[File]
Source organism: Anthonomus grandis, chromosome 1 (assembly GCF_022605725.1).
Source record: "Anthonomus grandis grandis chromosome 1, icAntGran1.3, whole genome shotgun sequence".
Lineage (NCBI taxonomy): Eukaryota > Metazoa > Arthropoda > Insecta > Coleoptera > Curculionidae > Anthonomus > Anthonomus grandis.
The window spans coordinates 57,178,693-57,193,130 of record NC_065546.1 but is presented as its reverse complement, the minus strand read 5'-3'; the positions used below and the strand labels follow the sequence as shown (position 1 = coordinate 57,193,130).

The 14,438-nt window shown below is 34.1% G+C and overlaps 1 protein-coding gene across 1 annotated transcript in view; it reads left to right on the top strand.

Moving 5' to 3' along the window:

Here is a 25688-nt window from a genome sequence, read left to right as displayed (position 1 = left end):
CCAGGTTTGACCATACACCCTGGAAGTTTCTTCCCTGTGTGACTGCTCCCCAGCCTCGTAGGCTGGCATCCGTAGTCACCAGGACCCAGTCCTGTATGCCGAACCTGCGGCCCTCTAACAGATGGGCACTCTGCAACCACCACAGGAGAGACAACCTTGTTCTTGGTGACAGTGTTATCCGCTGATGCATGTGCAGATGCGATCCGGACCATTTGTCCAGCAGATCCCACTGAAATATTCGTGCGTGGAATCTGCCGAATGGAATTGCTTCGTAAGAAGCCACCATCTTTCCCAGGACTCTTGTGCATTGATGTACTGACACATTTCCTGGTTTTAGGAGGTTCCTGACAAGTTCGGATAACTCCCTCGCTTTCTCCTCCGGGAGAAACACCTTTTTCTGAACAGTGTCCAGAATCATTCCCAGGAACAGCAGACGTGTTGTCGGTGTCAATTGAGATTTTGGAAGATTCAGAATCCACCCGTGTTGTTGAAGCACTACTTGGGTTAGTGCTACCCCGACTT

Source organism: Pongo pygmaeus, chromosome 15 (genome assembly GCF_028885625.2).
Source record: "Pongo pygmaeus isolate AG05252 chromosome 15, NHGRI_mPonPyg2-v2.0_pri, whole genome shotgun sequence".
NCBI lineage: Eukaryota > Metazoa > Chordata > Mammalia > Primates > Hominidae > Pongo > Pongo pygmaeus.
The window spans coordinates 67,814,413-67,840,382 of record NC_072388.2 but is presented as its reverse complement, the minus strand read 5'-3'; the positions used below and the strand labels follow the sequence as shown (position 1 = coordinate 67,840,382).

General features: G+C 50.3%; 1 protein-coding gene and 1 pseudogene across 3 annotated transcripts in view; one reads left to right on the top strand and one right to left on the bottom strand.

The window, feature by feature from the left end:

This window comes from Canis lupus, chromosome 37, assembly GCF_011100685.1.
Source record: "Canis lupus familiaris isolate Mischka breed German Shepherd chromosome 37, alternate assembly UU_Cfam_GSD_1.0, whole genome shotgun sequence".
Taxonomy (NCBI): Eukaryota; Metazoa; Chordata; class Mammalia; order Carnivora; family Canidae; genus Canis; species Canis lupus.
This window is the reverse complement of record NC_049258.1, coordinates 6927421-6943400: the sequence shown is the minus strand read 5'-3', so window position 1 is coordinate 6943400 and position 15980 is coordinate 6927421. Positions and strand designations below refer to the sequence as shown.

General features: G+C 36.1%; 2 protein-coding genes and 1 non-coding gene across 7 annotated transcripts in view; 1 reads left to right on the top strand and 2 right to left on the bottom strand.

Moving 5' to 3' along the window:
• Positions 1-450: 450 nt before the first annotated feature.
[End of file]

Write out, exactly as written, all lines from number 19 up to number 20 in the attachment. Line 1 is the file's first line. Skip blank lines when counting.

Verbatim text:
General features: G+C 36.1%; 2 protein-coding genes and 1 non-coding gene across 7 annotated transcripts in view; 1 reads left to right on the top strand and 2 right to left on the bottom strand.

Moving 5' to 3' along the window: